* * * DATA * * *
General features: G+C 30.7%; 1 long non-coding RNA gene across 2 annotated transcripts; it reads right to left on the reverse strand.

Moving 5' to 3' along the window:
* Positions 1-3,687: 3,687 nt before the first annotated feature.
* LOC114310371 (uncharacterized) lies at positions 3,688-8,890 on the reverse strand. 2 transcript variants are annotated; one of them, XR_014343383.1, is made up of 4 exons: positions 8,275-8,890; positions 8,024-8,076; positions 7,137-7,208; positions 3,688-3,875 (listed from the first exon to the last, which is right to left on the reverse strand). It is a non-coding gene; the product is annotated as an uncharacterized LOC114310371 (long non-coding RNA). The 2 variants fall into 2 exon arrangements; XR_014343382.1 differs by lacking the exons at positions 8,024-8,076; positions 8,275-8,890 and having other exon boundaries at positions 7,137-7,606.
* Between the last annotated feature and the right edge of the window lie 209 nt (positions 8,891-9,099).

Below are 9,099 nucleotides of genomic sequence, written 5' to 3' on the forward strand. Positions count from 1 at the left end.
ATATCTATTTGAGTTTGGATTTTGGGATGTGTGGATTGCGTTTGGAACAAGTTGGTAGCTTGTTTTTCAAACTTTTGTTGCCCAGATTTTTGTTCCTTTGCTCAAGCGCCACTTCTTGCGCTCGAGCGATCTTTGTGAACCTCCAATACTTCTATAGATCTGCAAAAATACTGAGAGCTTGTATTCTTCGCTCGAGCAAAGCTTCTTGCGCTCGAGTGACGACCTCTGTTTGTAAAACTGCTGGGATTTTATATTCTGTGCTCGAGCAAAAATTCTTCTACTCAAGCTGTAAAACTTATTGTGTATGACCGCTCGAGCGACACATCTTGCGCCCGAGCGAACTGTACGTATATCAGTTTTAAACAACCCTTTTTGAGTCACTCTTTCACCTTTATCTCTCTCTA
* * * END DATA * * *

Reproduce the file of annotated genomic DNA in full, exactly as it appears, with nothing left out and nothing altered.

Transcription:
General features: G+C 30.7%; 1 long non-coding RNA gene across 2 annotated transcripts; it reads right to left on the reverse strand.

Moving 5' to 3' along the window:
* Positions 1-3,687: 3,687 nt before the first annotated feature.
* LOC114310371 (uncharacterized) lies at positions 3,688-8,890 on the reverse strand. 2 transcript variants are annotated; one of them, XR_014343383.1, is made up of 4 exons: positions 8,275-8,890; positions 8,024-8,076; positions 7,137-7,208; positions 3,688-3,875 (listed from the first exon to the last, which is right to left on the reverse strand). It is a non-coding gene; the product is annotated as an uncharacterized LOC114310371 (long non-coding RNA). The 2 variants fall into 2 exon arrangements; XR_014343382.1 differs by lacking the exons at positions 8,024-8,076; positions 8,275-8,890 and having other exon boundaries at positions 7,137-7,606.
* Between the last annotated feature and the right edge of the window lie 209 nt (positions 8,891-9,099).

Below are 9,099 nucleotides of genomic sequence, written 5' to 3' on the forward strand. Positions count from 1 at the left end.
ATATCTATTTGAGTTTGGATTTTGGGATGTGTGGATTGCGTTTGGAACAAGTTGGTAGCTTGTTTTTCAAACTTTTGTTGCCCAGATTTTTGTTCCTTTGCTCAAGCGCCACTTCTTGCGCTCGAGCGATCTTTGTGAACCTCCAATACTTCTATAGATCTGCAAAAATACTGAGAGCTTGTATTCTTCGCTCGAGCAAAGCTTCTTGCGCTCGAGTGACGACCTCTGTTTGTAAAACTGCTGGGATTTTATATTCTGTGCTCGAGCAAAAATTCTTCTACTCAAGCTGTAAAACTTATTGTGTATGACCGCTCGAGCGACACATCTTGCGCCCGAGCGAACTGTACGTATATCAGTTTTAAACAACCCTTTTTGAGTCACTCTTTCACCTTTATCTCTCTCTA